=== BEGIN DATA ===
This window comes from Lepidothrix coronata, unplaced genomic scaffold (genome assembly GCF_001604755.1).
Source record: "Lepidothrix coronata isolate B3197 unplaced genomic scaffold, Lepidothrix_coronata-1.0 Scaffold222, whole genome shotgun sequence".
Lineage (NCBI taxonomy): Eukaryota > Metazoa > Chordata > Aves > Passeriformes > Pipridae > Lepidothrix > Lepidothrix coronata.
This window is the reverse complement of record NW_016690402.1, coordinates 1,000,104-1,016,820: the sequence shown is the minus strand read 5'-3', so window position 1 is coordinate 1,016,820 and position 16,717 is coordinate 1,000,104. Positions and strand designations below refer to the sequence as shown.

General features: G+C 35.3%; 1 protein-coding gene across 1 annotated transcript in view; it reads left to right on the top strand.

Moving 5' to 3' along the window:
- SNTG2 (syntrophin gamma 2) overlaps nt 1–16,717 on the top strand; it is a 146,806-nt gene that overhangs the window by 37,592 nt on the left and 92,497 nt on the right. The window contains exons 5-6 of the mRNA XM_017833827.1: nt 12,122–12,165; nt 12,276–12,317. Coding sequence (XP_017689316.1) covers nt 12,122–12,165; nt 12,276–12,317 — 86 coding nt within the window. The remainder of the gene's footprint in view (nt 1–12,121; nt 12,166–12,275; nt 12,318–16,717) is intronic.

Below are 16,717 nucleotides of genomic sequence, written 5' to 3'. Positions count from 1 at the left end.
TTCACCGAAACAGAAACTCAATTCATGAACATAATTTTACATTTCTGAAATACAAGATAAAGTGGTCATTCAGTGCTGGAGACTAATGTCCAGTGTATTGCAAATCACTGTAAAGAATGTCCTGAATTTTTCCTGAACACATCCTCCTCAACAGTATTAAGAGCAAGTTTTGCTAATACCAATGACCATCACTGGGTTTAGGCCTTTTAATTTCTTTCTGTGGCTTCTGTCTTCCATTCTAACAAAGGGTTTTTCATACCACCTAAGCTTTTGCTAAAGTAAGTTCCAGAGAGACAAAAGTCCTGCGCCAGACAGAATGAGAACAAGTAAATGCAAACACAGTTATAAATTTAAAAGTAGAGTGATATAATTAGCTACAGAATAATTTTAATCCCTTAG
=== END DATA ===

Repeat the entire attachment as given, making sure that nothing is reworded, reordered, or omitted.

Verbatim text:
This window comes from Lepidothrix coronata, unplaced genomic scaffold (genome assembly GCF_001604755.1).
Source record: "Lepidothrix coronata isolate B3197 unplaced genomic scaffold, Lepidothrix_coronata-1.0 Scaffold222, whole genome shotgun sequence".
Lineage (NCBI taxonomy): Eukaryota > Metazoa > Chordata > Aves > Passeriformes > Pipridae > Lepidothrix > Lepidothrix coronata.
This window is the reverse complement of record NW_016690402.1, coordinates 1,000,104-1,016,820: the sequence shown is the minus strand read 5'-3', so window position 1 is coordinate 1,016,820 and position 16,717 is coordinate 1,000,104. Positions and strand designations below refer to the sequence as shown.

General features: G+C 35.3%; 1 protein-coding gene across 1 annotated transcript in view; it reads left to right on the top strand.

Moving 5' to 3' along the window:
- SNTG2 (syntrophin gamma 2) overlaps nt 1–16,717 on the top strand; it is a 146,806-nt gene that overhangs the window by 37,592 nt on the left and 92,497 nt on the right. The window contains exons 5-6 of the mRNA XM_017833827.1: nt 12,122–12,165; nt 12,276–12,317. Coding sequence (XP_017689316.1) covers nt 12,122–12,165; nt 12,276–12,317 — 86 coding nt within the window. The remainder of the gene's footprint in view (nt 1–12,121; nt 12,166–12,275; nt 12,318–16,717) is intronic.

Below are 16,717 nucleotides of genomic sequence, written 5' to 3'. Positions count from 1 at the left end.
TTCACCGAAACAGAAACTCAATTCATGAACATAATTTTACATTTCTGAAATACAAGATAAAGTGGTCATTCAGTGCTGGAGACTAATGTCCAGTGTATTGCAAATCACTGTAAAGAATGTCCTGAATTTTTCCTGAACACATCCTCCTCAACAGTATTAAGAGCAAGTTTTGCTAATACCAATGACCATCACTGGGTTTAGGCCTTTTAATTTCTTTCTGTGGCTTCTGTCTTCCATTCTAACAAAGGGTTTTTCATACCACCTAAGCTTTTGCTAAAGTAAGTTCCAGAGAGACAAAAGTCCTGCGCCAGACAGAATGAGAACAAGTAAATGCAAACACAGTTATAAATTTAAAAGTAGAGTGATATAATTAGCTACAGAATAATTTTAATCCCTTAG